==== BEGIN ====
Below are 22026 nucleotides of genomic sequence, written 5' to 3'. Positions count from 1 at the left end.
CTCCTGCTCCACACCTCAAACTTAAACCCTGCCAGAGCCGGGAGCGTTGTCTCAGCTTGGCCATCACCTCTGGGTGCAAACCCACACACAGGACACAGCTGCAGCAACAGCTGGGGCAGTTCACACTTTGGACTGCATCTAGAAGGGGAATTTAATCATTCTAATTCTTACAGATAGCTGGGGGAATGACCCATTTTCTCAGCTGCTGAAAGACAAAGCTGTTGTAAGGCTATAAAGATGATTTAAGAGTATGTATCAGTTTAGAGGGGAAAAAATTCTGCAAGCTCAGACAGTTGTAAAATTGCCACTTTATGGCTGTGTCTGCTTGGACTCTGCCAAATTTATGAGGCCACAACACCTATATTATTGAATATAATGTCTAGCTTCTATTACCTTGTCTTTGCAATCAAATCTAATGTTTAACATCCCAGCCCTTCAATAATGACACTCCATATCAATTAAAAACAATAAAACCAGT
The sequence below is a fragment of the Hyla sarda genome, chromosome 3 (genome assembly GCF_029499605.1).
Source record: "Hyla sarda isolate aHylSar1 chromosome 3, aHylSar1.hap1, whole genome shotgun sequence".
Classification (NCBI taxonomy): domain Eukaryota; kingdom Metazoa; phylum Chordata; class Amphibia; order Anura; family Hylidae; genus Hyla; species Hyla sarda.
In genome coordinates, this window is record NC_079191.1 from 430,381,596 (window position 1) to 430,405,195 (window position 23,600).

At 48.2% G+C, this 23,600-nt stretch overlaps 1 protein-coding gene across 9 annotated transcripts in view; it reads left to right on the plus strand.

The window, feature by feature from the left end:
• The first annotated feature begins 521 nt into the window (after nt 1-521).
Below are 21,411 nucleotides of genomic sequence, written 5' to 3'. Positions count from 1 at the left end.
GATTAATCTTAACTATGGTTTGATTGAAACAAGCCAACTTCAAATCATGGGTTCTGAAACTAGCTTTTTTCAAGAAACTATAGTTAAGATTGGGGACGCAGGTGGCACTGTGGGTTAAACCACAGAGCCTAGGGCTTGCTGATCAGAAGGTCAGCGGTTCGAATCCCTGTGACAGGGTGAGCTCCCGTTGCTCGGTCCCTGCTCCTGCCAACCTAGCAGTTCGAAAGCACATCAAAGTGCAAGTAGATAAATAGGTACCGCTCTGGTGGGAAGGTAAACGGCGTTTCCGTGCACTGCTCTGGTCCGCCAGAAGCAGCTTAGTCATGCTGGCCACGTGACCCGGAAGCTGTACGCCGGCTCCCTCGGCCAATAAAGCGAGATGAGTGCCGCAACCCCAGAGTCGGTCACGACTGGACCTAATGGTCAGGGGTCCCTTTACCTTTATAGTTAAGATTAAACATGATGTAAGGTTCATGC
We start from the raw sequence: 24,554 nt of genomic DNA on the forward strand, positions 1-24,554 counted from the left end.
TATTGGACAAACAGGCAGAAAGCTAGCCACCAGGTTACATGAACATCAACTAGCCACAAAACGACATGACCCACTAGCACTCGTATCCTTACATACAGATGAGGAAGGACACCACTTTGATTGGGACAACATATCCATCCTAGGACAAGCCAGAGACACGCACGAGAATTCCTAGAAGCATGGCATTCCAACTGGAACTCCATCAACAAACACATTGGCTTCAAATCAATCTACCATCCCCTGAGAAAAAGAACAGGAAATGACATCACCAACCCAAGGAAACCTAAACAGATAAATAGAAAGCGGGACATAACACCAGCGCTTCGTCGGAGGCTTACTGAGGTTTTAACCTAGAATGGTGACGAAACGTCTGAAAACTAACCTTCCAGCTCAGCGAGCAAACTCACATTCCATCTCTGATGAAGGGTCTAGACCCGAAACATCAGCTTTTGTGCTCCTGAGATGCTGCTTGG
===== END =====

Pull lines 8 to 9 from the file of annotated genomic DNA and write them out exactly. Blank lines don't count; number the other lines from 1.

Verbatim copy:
The window, feature by feature from the left end:
• The first annotated feature begins 521 nt into the window (after nt 1-521).